Finally, it is worth noting that optical techniques have also been successfully used to study ensemble activity in insect olfactory circuits22-27. While these optical techniques are advantageous when the goal is to simultaneously monitor neural activity across a large number of neurons, electrophysiology techniques are still the 'gold standard' when detection of individual action potentials is desired.

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No conflicts of interest declared.


The authors would like to thank the following for funding this work: generous start-up funds from the Department of Biomedical Engineering in Washington University, a McDonnell Center for Systems Neuroscience grant, a Office of Naval Research grant (Grant#: N000141210089) to B.R.


Name Company Catalog Number Comments
Electrophysiology Equipment
A.C. amplifier GRASS Model P55 for single sensillum recordings
Audio monitor (model 3300) A-M Systems 940000
Custom-made 16 channel pre-amplifier and amplifier Cal. Tech. Biology Electronics Shop for AL and MB recordings
Data acquisition unit National Instruments BNC-2090
Fiber optic light WPI SI-72-8
Light source 115 V WPI NOVA
Manual micromanipulator WPI M3301R for locust brain recordings
Stereomicroscope1 on boom stand Leica M80 for locust brain recordings
Stereomicroscope2 Leica M205C for single sensillum recordings
Vibration-isolation table TMC 63-500 series
Motorized micromanipulator Sutter Instruments MP285/T
Oscilloscope Tektronix TD2014B
Electrodes/Construction Tools
16-channel electrode NeuroNexus A2x2-tet-3mm-150-121 for antennal lobe recordings
Borosilicate capillary tubes with filament, ID 0.69 mm Sutter Instruments BF120-69-10 for making glass electrodes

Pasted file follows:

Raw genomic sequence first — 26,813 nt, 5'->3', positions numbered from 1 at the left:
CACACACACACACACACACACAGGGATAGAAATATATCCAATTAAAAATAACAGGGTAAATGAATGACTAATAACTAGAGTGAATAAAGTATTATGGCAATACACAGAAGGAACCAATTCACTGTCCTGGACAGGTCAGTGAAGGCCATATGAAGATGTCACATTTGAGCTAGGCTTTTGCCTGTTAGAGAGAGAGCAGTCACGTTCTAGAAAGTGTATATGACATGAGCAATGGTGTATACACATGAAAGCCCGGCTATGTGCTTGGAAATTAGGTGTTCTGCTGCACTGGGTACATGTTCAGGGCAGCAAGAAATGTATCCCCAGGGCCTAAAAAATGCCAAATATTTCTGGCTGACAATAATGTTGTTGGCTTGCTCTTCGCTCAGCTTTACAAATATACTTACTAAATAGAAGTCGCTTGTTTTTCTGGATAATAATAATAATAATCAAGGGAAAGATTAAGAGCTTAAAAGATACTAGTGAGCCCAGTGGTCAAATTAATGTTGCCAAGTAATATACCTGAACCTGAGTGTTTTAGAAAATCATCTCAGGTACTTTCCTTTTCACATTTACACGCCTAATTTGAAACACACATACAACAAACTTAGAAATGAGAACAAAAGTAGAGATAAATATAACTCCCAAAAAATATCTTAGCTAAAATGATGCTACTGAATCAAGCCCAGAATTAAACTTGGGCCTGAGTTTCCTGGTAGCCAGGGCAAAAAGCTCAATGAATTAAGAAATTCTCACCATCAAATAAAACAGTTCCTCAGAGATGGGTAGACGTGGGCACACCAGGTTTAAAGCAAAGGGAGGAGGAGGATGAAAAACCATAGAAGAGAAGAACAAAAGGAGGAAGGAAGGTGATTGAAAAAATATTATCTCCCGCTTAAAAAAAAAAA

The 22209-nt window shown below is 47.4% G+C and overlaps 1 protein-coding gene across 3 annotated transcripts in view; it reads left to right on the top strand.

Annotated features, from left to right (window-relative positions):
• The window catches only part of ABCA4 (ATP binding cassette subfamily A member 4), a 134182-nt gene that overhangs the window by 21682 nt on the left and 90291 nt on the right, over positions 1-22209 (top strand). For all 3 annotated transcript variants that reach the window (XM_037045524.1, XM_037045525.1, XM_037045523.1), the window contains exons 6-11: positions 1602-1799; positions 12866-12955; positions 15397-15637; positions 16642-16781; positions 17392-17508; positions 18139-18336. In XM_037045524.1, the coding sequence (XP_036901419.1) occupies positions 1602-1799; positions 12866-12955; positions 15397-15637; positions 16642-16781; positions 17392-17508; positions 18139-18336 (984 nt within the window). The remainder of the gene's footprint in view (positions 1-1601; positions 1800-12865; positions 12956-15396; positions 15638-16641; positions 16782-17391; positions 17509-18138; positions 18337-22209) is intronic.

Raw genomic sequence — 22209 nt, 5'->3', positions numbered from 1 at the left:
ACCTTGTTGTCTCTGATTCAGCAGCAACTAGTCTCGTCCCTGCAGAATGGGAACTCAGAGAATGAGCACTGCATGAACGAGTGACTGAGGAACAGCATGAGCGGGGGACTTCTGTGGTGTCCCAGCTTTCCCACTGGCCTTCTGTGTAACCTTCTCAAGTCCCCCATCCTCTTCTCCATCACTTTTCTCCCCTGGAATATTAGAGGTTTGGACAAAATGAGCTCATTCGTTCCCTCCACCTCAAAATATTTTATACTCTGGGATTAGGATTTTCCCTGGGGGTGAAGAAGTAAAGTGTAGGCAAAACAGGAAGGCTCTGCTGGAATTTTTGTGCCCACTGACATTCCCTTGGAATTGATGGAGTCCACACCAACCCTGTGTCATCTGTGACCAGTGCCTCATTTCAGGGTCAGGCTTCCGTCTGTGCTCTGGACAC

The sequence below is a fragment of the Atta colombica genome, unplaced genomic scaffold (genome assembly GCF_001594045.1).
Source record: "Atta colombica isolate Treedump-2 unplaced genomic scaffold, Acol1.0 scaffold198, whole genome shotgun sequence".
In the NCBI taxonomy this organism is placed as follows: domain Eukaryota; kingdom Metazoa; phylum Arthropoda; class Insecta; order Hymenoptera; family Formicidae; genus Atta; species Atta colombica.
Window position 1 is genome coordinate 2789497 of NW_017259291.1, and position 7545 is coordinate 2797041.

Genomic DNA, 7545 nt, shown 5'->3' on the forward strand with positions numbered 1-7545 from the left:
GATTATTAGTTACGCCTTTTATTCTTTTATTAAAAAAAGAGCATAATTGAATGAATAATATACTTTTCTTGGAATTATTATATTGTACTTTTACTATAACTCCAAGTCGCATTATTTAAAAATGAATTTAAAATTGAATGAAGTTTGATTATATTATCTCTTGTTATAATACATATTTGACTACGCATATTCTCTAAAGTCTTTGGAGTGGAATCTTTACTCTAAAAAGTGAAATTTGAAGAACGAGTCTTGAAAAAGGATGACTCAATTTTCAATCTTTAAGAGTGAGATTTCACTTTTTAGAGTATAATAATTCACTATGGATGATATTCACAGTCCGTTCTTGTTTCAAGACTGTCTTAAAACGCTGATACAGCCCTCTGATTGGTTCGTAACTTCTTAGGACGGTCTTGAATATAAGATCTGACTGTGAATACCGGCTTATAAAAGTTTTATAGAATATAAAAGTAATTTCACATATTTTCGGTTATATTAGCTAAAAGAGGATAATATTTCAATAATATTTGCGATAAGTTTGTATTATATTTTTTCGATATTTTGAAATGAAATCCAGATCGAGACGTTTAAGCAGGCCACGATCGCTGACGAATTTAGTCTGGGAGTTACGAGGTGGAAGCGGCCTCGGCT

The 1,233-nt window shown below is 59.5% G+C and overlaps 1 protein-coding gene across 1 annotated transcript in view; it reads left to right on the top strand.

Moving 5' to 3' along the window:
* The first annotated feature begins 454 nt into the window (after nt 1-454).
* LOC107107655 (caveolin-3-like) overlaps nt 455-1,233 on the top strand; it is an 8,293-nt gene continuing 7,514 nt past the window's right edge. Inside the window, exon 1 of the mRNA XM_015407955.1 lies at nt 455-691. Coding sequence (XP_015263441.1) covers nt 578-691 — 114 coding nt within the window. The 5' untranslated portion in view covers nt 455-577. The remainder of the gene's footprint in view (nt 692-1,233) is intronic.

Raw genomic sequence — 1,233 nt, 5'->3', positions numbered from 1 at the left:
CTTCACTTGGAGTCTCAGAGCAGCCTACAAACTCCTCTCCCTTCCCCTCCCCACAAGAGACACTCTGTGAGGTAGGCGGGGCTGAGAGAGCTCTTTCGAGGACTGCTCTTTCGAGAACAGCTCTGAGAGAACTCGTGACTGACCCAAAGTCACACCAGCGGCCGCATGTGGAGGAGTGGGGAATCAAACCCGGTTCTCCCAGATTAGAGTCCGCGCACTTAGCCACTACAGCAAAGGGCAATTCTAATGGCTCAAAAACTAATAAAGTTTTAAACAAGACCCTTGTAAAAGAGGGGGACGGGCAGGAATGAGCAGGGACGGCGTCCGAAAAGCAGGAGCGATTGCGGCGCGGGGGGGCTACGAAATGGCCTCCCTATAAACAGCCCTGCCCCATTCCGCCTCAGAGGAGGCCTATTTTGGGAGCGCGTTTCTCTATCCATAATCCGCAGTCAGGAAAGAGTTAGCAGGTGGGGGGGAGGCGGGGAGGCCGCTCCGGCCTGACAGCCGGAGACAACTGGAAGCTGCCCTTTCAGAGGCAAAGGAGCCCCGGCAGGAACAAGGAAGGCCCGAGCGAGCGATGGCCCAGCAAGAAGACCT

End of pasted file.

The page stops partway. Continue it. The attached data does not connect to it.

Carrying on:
Micropipette puller Sutter Instruments P-1000
Function generator Multimeter Warehouse SG1639A for gold-plating electrodes
Gold plating solution (non cyanide) SIFCO Industries NC SPS 5355
Impedance tester BAK Electronics Inc. IMP-2 for gold-plating electrodes
Switch rotary Electroswitch C7D0123N for gold-plating electrodes
Pulse isolator WPI A365 for gold-plating electrodes
Q series electrode holder Warner Instruments 64-1091
Silver wire 0.010" diameter A-M Systems 782500 ground electrode
8 pin DIP IC socket Digikey ED90032-ND
Borosilicate capillary tubes with filament, ID 0.58 mm Warner Instruments 64-0787
Heat gun Weller 6966C
Rediohm-800 wire Kanthal Precision Technologies PF002005
Titer plate shaker Thermo Scientific 4625Q twisting wires
Carbide scissors, 4.5" Biomedical Research Instr 25-1000 for cutting twisted tetrode wires
Fine point tweezers HECO 91-EF5-SA for teasing tetrode wires apart
Odor Delivery
6 ml syringe Kendall 1180600777 for custom designed activated carbon filter
Brown odor bottles Fisher 08-912-165
Charcoal GAC-48C
Desiccant Drierite 23005
Drierite gas drying jar Fischer Scientific 09-204
Heat shrink tubing 3M EPS-200 odor filter preparation
Hypodermic needle aluminum hub, gauge 19 Kendall 8881-200136 for providing inlet and outlet lines for odor bottles
Mineral oil Mallinckrodt Chemicals 6357-04 for odor dilution
Nalgene plastic tubing, 890 FEP Thermo Scientific 8050-0310 for carrier gas delivery
Pneumatic picopump WPI sys-pv820 for odor delivery
Polyethylene tubing ID 0.86 mm Intramedic 427421 for odor bottle outlet connections and saline profusion tubing
Stoppers Lab Pure 97041 for sealing odor bottles
Time tape PDC T-534-RP
Tubing luer Cole-Parmer 30600-66
Vacuum tube McMaster-Carr 5488K66
100 x 15 mm petri dish VWR International 89000-304
18 AWG copper stranded wire Lapp Kabel 4510013
22 AWG stranded hookup wire AlphaWire 1551 brain platform
Batik wax Jacquard 7946000
Dental periphery Wax Henry-Schein Dental 6652151
Electrowaxer Almore International 66000
Epoxy, 5 min Permatex 84101
Hypodermic needle aluminum hub Kendall 8881-200136
Protease from Streptomyces griseus Sigma-Aldrich P5147 for desheathing locust brain
Suture thread non-sterile Fisher NC9087024 for tying the abdomen after gut removal
Vetbond 3M 1469SB for sealing amputation sites
Dumont #1 forceps (coarse) WPI 500335
Dumont #5 titanium forceps (fine) WPI 14096
Dumont #5SF forceps (super-fine) WPI 500085 desheathing locust brain
10 cm dissecting scissors WPI 14393 for removing legs and wings
Vannas scissors (fine) WPI 500086 for removing cuticle, cutting the foregut
Saline Profusion
Extension set with rate flow regulator Moore Medical 69136 for regulating saline flow
IV administration set with Y injection site Moore Medical 73190 for regulating saline flow